‘We’re going to be doing exactly what we are doing now,”
This response was greeted with huge cheers from all National MPs. They hope Labour will carry on doing exactly what they are doing.
He fended off questions about what it would take for him to step down as leader.
Shearer can’t stand down. There is too much of a risk that David Cunliffe would win the battle to be his successor. This is as anathema to the ABC old guard faction as Kevin Rudd is to the ALP Caucus. It doesn’t mean they won’t stomach it eventually, but they are not desperate enough yet.
Is it time for Labour to rethink the unthinkable and think David Cunliffe? Probably not. At least not yet. Labour’s MPs would not be human, however, if they were not asking themselves – if not each other – the Cunliffe question after the latest Herald-DigiPoll survey. …
The poll is a horror story of Stephen King proportions for Labour. The party has dropped close to six percentage points since the last such survey in March to register just under 31 per cent support.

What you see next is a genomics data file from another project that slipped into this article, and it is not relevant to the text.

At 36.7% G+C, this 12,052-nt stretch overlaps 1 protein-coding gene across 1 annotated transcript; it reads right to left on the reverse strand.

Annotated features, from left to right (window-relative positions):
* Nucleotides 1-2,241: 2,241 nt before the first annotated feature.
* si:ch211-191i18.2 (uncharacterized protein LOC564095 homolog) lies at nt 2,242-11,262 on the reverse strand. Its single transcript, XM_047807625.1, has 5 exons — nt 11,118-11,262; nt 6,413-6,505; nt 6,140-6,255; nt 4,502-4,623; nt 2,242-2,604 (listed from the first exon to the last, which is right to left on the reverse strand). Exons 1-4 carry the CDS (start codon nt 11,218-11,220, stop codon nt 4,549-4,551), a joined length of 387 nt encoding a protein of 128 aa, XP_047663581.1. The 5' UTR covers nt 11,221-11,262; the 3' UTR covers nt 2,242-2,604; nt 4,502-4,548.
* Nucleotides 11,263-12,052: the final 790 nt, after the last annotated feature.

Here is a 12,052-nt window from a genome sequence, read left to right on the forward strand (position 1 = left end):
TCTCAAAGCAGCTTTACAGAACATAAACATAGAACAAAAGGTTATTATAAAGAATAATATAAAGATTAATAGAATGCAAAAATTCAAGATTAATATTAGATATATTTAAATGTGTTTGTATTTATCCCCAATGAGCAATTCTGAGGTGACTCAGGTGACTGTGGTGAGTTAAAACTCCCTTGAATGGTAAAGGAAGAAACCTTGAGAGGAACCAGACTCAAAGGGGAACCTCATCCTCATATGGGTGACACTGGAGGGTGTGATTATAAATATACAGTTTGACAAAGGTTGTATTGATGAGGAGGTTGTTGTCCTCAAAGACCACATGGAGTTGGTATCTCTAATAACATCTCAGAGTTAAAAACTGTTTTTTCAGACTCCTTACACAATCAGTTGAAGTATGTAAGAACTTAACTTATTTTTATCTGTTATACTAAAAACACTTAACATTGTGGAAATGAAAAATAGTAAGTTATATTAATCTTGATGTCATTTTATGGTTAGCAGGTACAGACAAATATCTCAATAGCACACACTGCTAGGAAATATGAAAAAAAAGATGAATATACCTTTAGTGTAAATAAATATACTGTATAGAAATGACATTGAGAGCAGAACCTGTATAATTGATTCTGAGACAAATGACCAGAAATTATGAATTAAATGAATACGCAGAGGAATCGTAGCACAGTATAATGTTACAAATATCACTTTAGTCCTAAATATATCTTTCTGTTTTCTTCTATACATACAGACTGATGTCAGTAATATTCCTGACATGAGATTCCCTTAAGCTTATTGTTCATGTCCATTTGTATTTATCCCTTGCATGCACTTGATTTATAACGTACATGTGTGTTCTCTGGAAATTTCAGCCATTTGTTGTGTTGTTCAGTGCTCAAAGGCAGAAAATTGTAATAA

David Shearer’s rating as preferred Prime Minister has been slashed by a third and is back into “also ran” territory.
The survey uncannily resembles the result of the last election, leaving the observer to draw the obvious conclusion – that Labour has gone nowhere since.
Except David Shearer was quoted as saying that the long-term trend has been positive for Labour. So I graphed the results of the Herald Digipoll since the election.
If that is a positive trend for Labour, it’s an unusual one.Tags: David Shearer, John Armstrong, Labour Leadership, Polls